2,000 Mobile Brigade troops to be sent to Irian Jaya PDF Afdrukken E-mailadres
donderdag 06 juli 2000 01:00

JAYAPURA, Irian Jaya (JP): Some 2,000 of the police's mobile brigade (Brimob)  troops will soon be sent to Irian Jaya to maintain security and order in the whole area of the easternmost province, Irian Jaya police chief Brig. Gen. SY  Wenas said here on Wednesday.

"They will be deployed in all regencies in the province," Wenas said, adding
that the dispatch was scheduled to take place on July 12.

Responding to the plan, Don Flassy, a leading proindependence figure for West
Papua, said that sending new Brimob troops would not guarantee people's
security.

"However, it is the Irian Jaya Police chief SY Wenas and Military chief Maj.
Gen. Albert Inkiriwang who have the right to add to the number of troops. We,
the Papuans, have no say in that," Flassy said.

"They know the situation in the area, but the plan would probably result in
chaos."

He criticized the speaker of the People's Consultative Assembly Amien Rais
and House of Representatives speaker Akbar Tandjung who announced the
smuggling of 12,000 guns to the province.

"They (Amien and Akbar) will just mess up Papua and make the soil like Maluku
or Poso in Central Sulawesi, because they knew about the illegal shipping of
the guns, while we Papuans did not," he said.

The second Papuan Congress, which took place from May 29 to June 4,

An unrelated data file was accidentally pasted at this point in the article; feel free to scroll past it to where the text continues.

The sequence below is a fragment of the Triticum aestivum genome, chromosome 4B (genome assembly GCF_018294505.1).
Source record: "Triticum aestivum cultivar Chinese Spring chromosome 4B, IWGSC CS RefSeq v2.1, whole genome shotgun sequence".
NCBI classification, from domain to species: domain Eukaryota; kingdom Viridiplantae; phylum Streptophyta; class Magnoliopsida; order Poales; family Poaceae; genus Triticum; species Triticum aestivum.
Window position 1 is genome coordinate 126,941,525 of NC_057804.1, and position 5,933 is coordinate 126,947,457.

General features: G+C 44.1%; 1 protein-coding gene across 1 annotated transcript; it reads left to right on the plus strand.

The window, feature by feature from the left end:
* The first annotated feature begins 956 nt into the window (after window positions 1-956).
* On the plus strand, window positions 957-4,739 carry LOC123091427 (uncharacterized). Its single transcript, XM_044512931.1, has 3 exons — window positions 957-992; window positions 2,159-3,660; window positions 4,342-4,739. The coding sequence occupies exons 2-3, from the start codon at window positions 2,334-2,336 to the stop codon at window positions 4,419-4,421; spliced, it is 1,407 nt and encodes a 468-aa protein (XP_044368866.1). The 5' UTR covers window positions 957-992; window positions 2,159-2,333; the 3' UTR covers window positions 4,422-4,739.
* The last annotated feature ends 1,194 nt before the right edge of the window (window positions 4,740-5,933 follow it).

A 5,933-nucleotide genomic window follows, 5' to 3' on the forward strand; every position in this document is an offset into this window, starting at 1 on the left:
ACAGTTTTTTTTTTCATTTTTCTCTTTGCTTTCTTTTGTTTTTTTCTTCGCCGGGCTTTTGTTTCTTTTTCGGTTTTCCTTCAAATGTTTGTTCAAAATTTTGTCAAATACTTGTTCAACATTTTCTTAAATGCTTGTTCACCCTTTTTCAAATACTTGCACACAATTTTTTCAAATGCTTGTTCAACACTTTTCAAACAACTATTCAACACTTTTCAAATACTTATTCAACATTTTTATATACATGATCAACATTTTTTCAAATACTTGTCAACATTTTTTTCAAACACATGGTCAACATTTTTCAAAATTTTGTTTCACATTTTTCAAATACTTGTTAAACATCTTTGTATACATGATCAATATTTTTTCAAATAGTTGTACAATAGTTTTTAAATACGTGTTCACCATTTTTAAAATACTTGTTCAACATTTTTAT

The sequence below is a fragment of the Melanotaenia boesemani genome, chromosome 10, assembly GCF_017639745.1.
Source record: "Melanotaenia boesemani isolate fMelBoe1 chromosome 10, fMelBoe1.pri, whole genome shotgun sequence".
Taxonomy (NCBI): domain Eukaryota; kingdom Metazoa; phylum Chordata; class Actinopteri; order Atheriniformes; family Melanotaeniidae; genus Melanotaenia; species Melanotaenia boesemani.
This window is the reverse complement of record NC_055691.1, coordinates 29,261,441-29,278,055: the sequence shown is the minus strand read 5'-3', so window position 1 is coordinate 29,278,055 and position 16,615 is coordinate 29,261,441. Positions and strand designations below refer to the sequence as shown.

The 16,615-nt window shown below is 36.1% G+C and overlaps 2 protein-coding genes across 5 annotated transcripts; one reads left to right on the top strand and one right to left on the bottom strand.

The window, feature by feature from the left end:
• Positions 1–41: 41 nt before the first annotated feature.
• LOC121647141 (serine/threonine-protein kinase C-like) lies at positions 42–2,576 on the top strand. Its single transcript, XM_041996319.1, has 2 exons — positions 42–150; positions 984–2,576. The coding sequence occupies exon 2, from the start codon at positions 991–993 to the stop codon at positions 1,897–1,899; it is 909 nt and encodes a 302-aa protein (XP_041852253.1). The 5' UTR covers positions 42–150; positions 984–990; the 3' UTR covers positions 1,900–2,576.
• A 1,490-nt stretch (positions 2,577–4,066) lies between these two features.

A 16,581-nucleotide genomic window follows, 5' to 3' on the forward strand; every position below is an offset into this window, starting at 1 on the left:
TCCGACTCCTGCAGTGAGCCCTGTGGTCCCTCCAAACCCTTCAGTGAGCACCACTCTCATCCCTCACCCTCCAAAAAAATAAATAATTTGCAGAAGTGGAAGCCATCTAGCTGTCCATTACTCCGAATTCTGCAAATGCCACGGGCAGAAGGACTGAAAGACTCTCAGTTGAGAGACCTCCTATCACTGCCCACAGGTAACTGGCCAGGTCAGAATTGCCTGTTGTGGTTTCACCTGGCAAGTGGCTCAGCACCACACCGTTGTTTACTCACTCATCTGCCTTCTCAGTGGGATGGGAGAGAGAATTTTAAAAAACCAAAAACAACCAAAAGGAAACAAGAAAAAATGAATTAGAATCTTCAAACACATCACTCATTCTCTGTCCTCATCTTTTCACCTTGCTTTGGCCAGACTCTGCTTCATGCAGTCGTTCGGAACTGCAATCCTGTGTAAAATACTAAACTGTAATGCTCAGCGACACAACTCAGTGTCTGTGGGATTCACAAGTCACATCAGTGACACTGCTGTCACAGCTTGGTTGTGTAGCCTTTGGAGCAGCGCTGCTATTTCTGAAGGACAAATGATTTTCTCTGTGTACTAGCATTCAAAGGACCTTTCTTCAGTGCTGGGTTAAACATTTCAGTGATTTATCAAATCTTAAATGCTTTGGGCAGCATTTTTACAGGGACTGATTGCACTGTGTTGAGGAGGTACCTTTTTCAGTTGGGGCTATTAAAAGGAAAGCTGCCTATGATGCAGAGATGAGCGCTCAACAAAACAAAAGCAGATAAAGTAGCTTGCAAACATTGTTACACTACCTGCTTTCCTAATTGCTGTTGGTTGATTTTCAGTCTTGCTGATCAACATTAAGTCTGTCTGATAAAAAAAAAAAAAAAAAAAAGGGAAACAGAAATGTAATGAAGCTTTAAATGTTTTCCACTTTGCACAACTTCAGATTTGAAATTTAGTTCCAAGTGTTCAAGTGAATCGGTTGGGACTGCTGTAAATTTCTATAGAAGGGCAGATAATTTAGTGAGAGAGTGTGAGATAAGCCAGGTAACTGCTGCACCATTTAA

recommended that any political case be settled through dialog, negotiation
and other non-violent means, said Flassy, who also chairs the Independent
Committee of Papua.

"Even the members of the Free Papua Movement (OPM) have pledged since 1997
not to use violence in struggling for West Papuan independence," he said.

Meanwhile, in the West Java capital of Bandung, the Army chief of staff Gen.
Tyasno Sudarto said that the government must pay more attention to the
development of Irian Jaya.

"Wise, careful, prompt and appropriate action must be taken to deal with the
Papuans' demand for independence. The integrity of the nation is at stake,"
Tyasno said.

The lingering problems relating to welfare, justice and human rights provoked
Papuans to separate from the Republic of Indonesia, he added. "Years of
ignorance must be compensated soon."

Separately in Jakarta on Tuesday night, President Abdurrahman Wahid met with
members of the Papua Presidium at a private residence on Jl. Irian, Central
Jakarta.

The head of the presidium Theys Eluay told journalists that he and other
presidium members briefed the President on the results of the recent Papuan
People's Congress.

"The meeting went well, in an open and honest fashion," he added.

Secretary general of the presidium, Thaha Alhamid, claimed that the two sides
had agreed to establish an independent team to peacefully mediate the
interests of the two parties.(25/sur)